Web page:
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Capped Heron Pilherodius pileatus

  • Order: Pelecaniformes
  • Family: Ardeidae
  • Monotypic
  • Authors: F. E. Buderman
Sections

Behavior

Behavior

Capped Herons spend about half (49%) of their foraging time (n=343 minutes) in a standing crouched position (Kushlan et al. 1982). In a typical sequence described by Kushlan et al. (1982), a Capped Heron will stand erectly, then, locating a potential prey item, crouch slowly and extend their neck.  This may be followed by a quick side to side head motion. They may also forage while walking, usually covering the same area repeatedly, pausing for a few seconds while slowly moving a foot to take a new step. The predominant motion used to catch prey is a bill thrust (91%, n=253 strikes), accompanied by a body lunge, followed by grasping or piercing. They have a success rate of 23% (n=254 strikes, Kushlan et al. 1982), but have a high strike frequency. There are reports of aerial hunting, with birds hovering over the water and swallowing fish in flight, and hunting from perches (Willard 1985). Capped Herons move frequently between feeding sites, sometimes flying up to a 100 m. When only moving a few meters, they will walk quickly or hop (Kushlan et al. 1982). May be crepuscular (Ridgely and Gwynne 1989), but have been observed foraging during broad daylight, unlike the night-herons (Haverschmidt 1958).

Capped Herons will depart from a foraging site when disturbed either by cars or by capybaras (Hydrochoeris hydrochoeris) (Kushlan et al. 1982). Stiff flight pattern, wings strongly bowed and raised only slightly above horizontal (Hilty 2003, Schulenberg et al. 2007).  Capped Heron; Cristalino, Mato Grosso, Brazil; December 2006 © Arthur Grosset

Territoriality

Strongly territorial, so much so that the same bird may be seen at the same foraging site for weeks at a time (Heckman 1998). One Capped Heron was seen chasing another away from a foraging site, until the other bird settled high in a tree (Haverschmidt 1958).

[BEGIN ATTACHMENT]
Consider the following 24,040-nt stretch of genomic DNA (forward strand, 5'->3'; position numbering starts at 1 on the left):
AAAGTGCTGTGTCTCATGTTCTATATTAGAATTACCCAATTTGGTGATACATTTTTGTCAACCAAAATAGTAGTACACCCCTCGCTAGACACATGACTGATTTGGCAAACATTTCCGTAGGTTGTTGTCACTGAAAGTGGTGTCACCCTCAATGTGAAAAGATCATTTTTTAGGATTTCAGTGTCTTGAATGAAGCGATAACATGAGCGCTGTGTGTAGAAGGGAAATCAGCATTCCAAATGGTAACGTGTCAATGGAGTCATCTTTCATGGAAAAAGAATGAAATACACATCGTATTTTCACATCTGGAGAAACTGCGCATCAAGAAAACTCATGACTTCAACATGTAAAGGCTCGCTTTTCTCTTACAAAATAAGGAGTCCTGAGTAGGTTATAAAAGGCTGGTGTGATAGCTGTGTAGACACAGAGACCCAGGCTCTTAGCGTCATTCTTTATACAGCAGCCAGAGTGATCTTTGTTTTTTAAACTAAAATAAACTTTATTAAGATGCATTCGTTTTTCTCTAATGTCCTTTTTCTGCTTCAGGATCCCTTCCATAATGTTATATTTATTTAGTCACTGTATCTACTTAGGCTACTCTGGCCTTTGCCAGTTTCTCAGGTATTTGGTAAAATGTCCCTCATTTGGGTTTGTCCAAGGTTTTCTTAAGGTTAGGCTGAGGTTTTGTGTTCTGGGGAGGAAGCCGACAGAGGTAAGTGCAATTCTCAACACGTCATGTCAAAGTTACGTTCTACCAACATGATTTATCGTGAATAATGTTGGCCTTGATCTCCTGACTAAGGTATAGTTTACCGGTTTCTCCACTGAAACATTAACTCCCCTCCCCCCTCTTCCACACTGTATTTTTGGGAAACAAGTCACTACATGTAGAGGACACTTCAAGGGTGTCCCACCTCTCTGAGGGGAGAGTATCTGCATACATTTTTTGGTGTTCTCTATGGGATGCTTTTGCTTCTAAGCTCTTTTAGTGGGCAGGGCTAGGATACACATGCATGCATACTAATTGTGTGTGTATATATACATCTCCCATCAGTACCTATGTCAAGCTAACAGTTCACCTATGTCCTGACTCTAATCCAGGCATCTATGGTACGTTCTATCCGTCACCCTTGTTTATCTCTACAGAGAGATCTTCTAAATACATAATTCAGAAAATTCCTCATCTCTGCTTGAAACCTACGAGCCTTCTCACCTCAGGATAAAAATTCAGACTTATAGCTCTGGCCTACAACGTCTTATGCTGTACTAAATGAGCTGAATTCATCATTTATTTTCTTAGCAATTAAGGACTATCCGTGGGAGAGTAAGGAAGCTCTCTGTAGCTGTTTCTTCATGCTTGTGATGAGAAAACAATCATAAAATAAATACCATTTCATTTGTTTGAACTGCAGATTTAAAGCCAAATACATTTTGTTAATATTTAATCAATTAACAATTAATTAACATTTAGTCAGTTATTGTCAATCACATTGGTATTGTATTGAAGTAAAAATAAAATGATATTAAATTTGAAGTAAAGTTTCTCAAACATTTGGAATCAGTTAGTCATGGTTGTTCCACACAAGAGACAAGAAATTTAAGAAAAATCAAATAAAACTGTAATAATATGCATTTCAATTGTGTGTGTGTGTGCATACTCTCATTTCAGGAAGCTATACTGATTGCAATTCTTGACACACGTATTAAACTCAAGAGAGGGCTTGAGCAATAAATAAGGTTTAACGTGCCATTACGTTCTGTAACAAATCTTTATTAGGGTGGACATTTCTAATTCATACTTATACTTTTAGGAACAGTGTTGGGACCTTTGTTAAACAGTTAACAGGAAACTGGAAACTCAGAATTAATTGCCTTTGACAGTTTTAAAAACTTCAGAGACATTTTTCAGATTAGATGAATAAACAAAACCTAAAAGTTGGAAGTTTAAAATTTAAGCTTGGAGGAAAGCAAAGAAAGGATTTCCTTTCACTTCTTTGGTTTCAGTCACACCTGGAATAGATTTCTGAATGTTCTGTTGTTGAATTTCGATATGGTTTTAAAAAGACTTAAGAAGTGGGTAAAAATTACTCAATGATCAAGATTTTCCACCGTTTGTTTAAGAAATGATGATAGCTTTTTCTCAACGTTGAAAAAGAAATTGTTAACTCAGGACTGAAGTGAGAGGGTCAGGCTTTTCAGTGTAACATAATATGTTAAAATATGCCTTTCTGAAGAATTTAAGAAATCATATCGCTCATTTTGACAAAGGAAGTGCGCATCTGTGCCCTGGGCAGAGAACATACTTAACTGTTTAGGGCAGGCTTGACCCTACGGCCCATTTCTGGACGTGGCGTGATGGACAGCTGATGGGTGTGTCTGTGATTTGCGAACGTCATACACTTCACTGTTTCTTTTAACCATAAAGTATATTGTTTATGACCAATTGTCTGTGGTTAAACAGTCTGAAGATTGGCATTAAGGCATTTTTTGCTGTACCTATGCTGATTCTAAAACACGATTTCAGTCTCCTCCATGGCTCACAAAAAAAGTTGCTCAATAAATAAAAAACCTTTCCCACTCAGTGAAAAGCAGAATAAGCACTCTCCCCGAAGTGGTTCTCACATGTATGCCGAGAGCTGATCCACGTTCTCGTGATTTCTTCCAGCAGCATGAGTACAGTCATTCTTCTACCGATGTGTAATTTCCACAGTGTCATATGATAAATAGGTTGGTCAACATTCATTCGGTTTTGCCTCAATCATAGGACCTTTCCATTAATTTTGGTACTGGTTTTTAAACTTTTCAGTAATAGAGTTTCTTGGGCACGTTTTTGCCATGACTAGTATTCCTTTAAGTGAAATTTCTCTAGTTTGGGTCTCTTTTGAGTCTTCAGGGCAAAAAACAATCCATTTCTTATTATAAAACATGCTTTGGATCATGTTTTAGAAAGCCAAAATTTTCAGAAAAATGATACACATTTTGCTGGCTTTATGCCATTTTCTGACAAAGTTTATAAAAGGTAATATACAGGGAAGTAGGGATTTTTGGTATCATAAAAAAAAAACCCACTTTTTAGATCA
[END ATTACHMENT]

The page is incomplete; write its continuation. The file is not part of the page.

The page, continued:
Sexual Behavior

See Vocalizations. Based on species with a similar biology, it's likely that pair bonds are long lasting (Kushlan and Hancock 2005).

Social and interspecific behavior

Birds in Venzuala were found to be usually solitary, but may form groups of up to 4 birds (Ogden and Thomas 1985).  18 of 19 observations of Capped Herons were of single birds (Kushlan et al. 1982), however foraging pairs have been reported (Kushlan et al. 1985). Birds may be seen with other species such as Snowy Egrets (Egretta thula) and Scarlet Ibis (Eudocimus ruber) (Ogden and Thomas 1985), however other studies have found that they avoid large mixed-species flocks, appearing in fewer than 1% of 145 observed feeding aggregations (Kushlan et al. 1982). Capped Herons appear to be submissive to Great Egrets (Ardea alba), but dominant to Snowy Egrets (Egretta thula) and Striated Herons (Butorides striatus). They give upright displays to overhead Great Egrets (Ardea alba) (Kushlan et al. 1982).

Predation

No information.

Recommended Citation

Buderman, F. E. (2010). Capped Heron (Pilherodius pileatus), version 1.0. In Neotropical Birds Online (T. S. Schulenberg, Editor). Cornell Lab of Ornithology, Ithaca, NY, USA. https://doi.org/10.2173/nb.capher1.01